— In war everyone does what he can. You have had training as explosives expert.
— Yes, but not in order to use my knowledge in an open city.
— You want to shirk your duty.
— Not at all. I am expressing misgivings about your order.
The colonel was silent. Bohn’s fundamental reason for refusing was not discussed: How can one blow up the symbol of Paris? The fact that foreign troops were going to occupy the city—as before in 1815, as before in 1871—was not sufficiently unusual. The colonel appeared agitated. By character Bohn was not a man of principle. And he would have enjoyed a large-scale demolition. But he did not possess sufficient presumption (“egotism”), to summon up the courage to be the DESTROYER OF THE EIFFEL TOWER. The nervousness, the turning upside-down of emotions in the great city on this Wednesday (the German troops did not in fact move in until two days later), could be expressed by other means. The colonel, too, hesitated. He instructed Bohn to remain at headquarters, to await further orders.
In the 1930s there was a radical shift in the image of intellectuals. While still studying they enrolled for practical courses, they wanted to get a training in something useful, appropriate to the CENTURY OF THE DEED. Young lawyers, doctors, the students of the grandes écoles, future parliamentarians, orientalists signed up for pilot, parachutist, and demolition courses, for survival training in North Africa, etc. Thus they shortened both their military service and their studies. Professionalism, according to Saint-Exupéry, grips head and hand. Which corresponds to the professional image of the engineer.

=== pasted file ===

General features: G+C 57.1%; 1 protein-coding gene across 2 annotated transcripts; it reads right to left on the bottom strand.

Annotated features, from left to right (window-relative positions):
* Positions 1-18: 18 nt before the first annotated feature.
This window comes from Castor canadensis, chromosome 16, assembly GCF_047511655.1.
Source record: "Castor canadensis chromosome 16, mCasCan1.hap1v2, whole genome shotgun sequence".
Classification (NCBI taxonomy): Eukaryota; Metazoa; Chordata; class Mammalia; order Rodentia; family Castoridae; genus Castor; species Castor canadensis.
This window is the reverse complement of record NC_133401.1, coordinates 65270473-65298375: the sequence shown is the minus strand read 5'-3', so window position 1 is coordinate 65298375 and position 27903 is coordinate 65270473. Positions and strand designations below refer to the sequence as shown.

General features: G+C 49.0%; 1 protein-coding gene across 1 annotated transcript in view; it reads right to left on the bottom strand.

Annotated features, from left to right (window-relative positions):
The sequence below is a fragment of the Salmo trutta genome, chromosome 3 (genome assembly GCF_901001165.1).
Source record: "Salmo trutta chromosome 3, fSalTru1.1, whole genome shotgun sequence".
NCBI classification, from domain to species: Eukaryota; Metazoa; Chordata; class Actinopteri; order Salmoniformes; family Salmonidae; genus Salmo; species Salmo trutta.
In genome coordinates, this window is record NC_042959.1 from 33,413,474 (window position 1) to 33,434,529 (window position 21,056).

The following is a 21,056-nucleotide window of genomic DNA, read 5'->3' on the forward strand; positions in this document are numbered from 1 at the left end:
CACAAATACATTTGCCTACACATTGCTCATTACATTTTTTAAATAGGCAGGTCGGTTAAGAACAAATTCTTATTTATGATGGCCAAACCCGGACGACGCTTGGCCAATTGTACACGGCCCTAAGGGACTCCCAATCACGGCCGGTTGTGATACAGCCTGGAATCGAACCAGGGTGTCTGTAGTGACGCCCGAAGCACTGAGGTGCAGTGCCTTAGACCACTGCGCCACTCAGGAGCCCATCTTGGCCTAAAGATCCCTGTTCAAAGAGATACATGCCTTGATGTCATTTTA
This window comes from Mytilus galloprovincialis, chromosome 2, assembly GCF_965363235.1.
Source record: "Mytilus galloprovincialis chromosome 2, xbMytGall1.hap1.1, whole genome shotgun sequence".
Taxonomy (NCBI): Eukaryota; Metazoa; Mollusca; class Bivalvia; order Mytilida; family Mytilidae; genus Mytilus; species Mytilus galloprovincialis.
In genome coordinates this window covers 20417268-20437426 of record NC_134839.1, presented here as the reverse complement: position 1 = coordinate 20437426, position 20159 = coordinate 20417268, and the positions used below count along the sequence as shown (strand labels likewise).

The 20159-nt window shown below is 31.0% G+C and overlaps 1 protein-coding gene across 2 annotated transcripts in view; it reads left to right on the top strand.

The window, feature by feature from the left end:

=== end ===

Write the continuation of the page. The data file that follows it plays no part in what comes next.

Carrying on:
This future-oriented image of man, however, was of little use in defensive situations, characteristic of France at the time. Could the feeling of fear, the raging anger in the headquarters’ staffs in Paris be given a quality of attack? Through the radio the French armed forces still ruled over a world empire. At 3 p.m., so swiftly did the hours pass, Bohn was again called to the colonel’s office. Now the Eiffel Tower was not to be blown up after all; nor could the building plans be found. Instead there was something else. Just over a mile to the south of the Paris city line, hence just next to the OPEN CITY, in the Fort of Issy-Ies-Moulineaux, there was a military transmitter, a steel construction with two towers over 200 feet high, an object, therefore, not dissimilar to the Eiffel Tower, but not equally loved by the populace; this was the switching station, via which French troops in Syria could be reached by radio.